The soul began to stir, showing more signs of self-awareness and sinking back into the body. Levi backed away. He had prevented any trauma, he hoped, from the experience, and the soul was returning to the body that wasn’t yet dead and could still house it.
Off and away, Levi heard Alice swear loudly. He saw the mouth on Raphael’s shirt snapping off the tip of Alice’s scimitar. He was about to say something when he heard a terrible shriek coming from the seat next to him— the blond man, Kristjan was convulsing, shrieking at the top of his lungs, writhing and twisting and turning, body parts bending places they were not meant to bend. Blue tried holding him down and got smacked in the face; he ignored it and kept on trying.
“Levi, make him stop!”
“Do you want to do this?” Levi responded, frustrated.
“Kind of, yeah, but sadly instead of your metaphorical tuning fork I got stuck with a boat oar!”
“Then smack him with it!” Levi pushed down on Kristjan, the L Noise not connecting to Kristjan. Panic ran through Levi’s body, his teeth ground against each other. Raphael, even with only one arm, was too much for Alice and LeRose. Each of their cuts would leave a wound that would allow energy to seep out, which worked perfectly fine with demons as it would drain their energy from anger as well, but Raphael wasn’t a demon and the cuts weren’t slowing him down.
A soft light broke through the dark, illuminating the front of the car. Levi and Blue looked forward, momentarily forgetting Kristjan’s seizure-like state. There, emerging from the darkness, was an old wooden door with the now familiar symbol from Astoria drawn on it in gold.
The shadowy form of a woman with wild hair as long as her tall, slender frame walked out of the door accompanied by a smoke that crawled around the road, smothering everything it its path. She held Levi in a trance, he could not keep his eyes off of her, and he would have kept staring had he not heard an animalistic cry that differed from the ones Kristjan had been making earlier. Levi shot his head to the side; Alice must have produced another weapon, a sickle, because she pulled the blade of one out of the neck of Raphael.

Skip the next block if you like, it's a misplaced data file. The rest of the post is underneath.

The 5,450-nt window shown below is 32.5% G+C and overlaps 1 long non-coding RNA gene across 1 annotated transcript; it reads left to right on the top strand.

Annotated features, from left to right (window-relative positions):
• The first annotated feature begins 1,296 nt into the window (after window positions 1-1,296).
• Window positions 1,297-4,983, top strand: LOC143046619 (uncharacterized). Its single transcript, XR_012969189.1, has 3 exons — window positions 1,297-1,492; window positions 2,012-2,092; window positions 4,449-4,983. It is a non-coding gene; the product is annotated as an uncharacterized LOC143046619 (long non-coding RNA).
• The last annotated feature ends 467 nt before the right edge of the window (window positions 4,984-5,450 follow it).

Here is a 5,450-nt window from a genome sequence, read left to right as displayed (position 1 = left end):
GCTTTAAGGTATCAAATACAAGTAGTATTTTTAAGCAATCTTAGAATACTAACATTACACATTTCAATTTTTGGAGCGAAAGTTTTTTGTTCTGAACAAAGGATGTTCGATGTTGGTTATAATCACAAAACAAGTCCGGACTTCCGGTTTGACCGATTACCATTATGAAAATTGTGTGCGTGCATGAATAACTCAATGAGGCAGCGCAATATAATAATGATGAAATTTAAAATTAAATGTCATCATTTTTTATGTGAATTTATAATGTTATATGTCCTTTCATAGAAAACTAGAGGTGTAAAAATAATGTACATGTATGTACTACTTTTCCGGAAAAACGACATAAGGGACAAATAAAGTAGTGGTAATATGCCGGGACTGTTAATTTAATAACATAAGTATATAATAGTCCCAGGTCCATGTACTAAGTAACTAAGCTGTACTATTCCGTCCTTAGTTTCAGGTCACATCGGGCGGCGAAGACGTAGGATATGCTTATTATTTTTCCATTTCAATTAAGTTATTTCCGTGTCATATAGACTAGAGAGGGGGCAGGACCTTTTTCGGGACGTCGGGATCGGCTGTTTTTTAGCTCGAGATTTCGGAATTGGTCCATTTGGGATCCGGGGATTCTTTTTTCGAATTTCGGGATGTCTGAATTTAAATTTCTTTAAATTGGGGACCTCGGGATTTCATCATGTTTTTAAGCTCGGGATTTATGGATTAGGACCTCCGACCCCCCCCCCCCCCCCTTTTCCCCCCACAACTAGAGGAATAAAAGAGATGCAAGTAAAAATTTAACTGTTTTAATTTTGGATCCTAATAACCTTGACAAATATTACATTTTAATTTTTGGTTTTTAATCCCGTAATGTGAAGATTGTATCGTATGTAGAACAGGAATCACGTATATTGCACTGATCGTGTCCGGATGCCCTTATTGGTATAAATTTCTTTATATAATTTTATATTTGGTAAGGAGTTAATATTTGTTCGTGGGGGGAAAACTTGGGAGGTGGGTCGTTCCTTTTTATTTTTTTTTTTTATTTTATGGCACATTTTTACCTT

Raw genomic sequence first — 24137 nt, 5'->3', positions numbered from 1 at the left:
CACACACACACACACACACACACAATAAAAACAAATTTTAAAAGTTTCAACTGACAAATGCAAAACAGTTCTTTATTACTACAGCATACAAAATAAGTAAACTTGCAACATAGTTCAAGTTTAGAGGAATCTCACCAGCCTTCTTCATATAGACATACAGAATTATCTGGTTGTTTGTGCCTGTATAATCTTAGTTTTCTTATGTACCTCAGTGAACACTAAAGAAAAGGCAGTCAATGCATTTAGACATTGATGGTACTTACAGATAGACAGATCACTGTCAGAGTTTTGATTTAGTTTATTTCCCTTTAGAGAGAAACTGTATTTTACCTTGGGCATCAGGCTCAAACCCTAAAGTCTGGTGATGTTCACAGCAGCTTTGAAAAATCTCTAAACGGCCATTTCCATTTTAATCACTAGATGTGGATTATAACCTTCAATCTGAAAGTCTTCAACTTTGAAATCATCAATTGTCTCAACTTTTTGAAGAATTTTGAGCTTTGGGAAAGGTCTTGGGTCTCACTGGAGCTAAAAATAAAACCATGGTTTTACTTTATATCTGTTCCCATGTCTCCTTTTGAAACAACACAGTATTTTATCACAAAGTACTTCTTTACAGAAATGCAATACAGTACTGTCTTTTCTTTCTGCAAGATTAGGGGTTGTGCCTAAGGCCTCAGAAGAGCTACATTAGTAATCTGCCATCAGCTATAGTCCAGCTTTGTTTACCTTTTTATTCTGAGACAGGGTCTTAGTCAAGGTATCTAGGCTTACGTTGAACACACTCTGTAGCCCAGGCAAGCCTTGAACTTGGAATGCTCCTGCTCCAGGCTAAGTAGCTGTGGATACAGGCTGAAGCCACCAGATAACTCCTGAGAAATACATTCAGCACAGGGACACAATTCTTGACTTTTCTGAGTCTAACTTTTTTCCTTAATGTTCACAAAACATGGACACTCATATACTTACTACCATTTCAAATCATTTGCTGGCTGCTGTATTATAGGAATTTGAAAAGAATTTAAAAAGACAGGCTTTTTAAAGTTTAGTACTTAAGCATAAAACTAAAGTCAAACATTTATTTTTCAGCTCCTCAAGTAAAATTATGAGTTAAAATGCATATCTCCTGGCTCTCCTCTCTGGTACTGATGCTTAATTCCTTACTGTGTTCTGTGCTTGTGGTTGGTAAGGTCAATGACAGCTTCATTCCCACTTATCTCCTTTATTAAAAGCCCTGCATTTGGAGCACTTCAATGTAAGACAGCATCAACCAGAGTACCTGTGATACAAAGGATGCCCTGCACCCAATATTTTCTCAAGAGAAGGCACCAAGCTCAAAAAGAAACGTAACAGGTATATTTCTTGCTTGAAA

Stumbling around, he felt his wound but nothing spilled out except tiny whisps of energy. Would nothing stop him? How was balance meant to be restored if he couldn’t be killed? That thought triggered something in Levi’s brain. That’s what it was all about, wasn’t it? Balance? The Man in Gray and thrown off the balance, and Levi had been granted some sort of addition to his L Noise capabilities to counter the imbalance. So why, then, wouldn’t he be able to do something to finish off Raphael, or at least have some sort of ability that could help?
Levi snapped his fingers to get Raphael’s attention, and when that didn’t work he stuck his fingers in his mouth and let out a boisterous whistle. That seemed to work, and both men locked eyes; Raphael’s menacing black and white eyes against Levi’s intense, emerald ones. Levi felt something within him tingle. His fingers twitched, but his gaze stayed true. There was a sound, faint at first, but it grew stronger, louder, and it sounded like static. But through that static Levi could pinpoint something else, a voice. A solitary, angry voice shouting against the static. He knew what to say.
One step, two steps, three steps he took towards the sinister fiend. He could do this. With three simple words, Levi could cast a spell to defeat the wicked Raphael.
“You don’t exist.”
Raphael stumbled to his knees, clawing at the wound on his neck where thick black ooze spewed out, saturating his body. LeRose impaled his chest with her Scythe, creating a larger opening for more ooze to spill out. Raphael’s heterochromnic eyes burst, spewing white ooze that covered his face forming a mask with a single eye on it, and when his wounds finally sopped gushing, all that remained was a cloaked, masked mass with two tiny, broken wings.
“Malachi was right, you did figure out how to beat him without my help.”
Levi slowly turned his head to peer at the shadowy lady, assuming she was the one who spoke. His body tensed up. If a bullet it him, it would undoubtedly shatter because of how tightly every inch of his body was clenched.
“You’re the Listener who walked the streets of Astoria. Friday told me about you, Monday.” No mouth on the shadow body moved. Was that normal? That wasn’t normal. “The Kings sent me. I am Merrill Collingwood, Guardian of the In-Between.”
“I’m Levi. Now that we know each other I think it’s a wonderful time to start asking favors. That’s what friendships are based on, after all. Owing one another and whatnot.” Levi began regaining his cool composure; ‘negotiating’ was what he did day in and day out, and she was obviously there to help anyway.